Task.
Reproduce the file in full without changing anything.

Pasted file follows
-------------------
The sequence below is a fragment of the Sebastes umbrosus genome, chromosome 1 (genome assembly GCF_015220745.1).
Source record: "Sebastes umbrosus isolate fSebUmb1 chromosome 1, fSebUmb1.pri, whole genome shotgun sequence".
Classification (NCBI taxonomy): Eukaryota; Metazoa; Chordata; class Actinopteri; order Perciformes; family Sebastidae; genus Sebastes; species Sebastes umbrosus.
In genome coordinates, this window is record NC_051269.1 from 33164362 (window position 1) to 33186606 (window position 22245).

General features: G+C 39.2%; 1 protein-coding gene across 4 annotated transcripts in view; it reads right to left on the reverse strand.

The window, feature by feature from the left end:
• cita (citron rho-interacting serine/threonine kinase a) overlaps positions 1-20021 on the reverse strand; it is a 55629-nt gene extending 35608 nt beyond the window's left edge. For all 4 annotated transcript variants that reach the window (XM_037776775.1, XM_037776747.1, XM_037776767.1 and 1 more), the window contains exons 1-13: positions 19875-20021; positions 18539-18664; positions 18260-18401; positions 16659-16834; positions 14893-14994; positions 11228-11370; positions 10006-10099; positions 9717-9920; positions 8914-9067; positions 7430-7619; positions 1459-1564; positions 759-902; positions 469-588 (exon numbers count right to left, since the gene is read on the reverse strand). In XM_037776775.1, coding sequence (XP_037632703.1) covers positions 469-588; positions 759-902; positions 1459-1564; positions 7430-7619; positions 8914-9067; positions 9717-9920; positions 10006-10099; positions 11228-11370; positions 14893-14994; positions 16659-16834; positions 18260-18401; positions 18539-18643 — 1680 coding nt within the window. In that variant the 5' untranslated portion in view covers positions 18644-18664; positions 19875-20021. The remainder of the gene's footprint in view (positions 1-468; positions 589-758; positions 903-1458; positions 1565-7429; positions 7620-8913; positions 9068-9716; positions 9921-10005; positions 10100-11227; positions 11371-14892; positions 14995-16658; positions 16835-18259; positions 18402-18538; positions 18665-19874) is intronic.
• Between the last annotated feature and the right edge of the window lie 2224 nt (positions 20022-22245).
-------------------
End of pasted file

The sequence below is a fragment of the Sebastes umbrosus genome, chromosome 1 (genome assembly GCF_015220745.1).
Source record: "Sebastes umbrosus isolate fSebUmb1 chromosome 1, fSebUmb1.pri, whole genome shotgun sequence".
Classification (NCBI taxonomy): Eukaryota; Metazoa; Chordata; class Actinopteri; order Perciformes; family Sebastidae; genus Sebastes; species Sebastes umbrosus.
In genome coordinates, this window is record NC_051269.1 from 33164362 (window position 1) to 33186606 (window position 22245).

General features: G+C 39.2%; 1 protein-coding gene across 4 annotated transcripts in view; it reads right to left on the reverse strand.

The window, feature by feature from the left end:
• cita (citron rho-interacting serine/threonine kinase a) overlaps positions 1-20021 on the reverse strand; it is a 55629-nt gene extending 35608 nt beyond the window's left edge. For all 4 annotated transcript variants that reach the window (XM_037776775.1, XM_037776747.1, XM_037776767.1 and 1 more), the window contains exons 1-13: positions 19875-20021; positions 18539-18664; positions 18260-18401; positions 16659-16834; positions 14893-14994; positions 11228-11370; positions 10006-10099; positions 9717-9920; positions 8914-9067; positions 7430-7619; positions 1459-1564; positions 759-902; positions 469-588 (exon numbers count right to left, since the gene is read on the reverse strand). In XM_037776775.1, coding sequence (XP_037632703.1) covers positions 469-588; positions 759-902; positions 1459-1564; positions 7430-7619; positions 8914-9067; positions 9717-9920; positions 10006-10099; positions 11228-11370; positions 14893-14994; positions 16659-16834; positions 18260-18401; positions 18539-18643 — 1680 coding nt within the window. In that variant the 5' untranslated portion in view covers positions 18644-18664; positions 19875-20021. The remainder of the gene's footprint in view (positions 1-468; positions 589-758; positions 903-1458; positions 1565-7429; positions 7620-8913; positions 9068-9716; positions 9921-10005; positions 10100-11227; positions 11371-14892; positions 14995-16658; positions 16835-18259; positions 18402-18538; positions 18665-19874) is intronic.
• Between the last annotated feature and the right edge of the window lie 2224 nt (positions 20022-22245).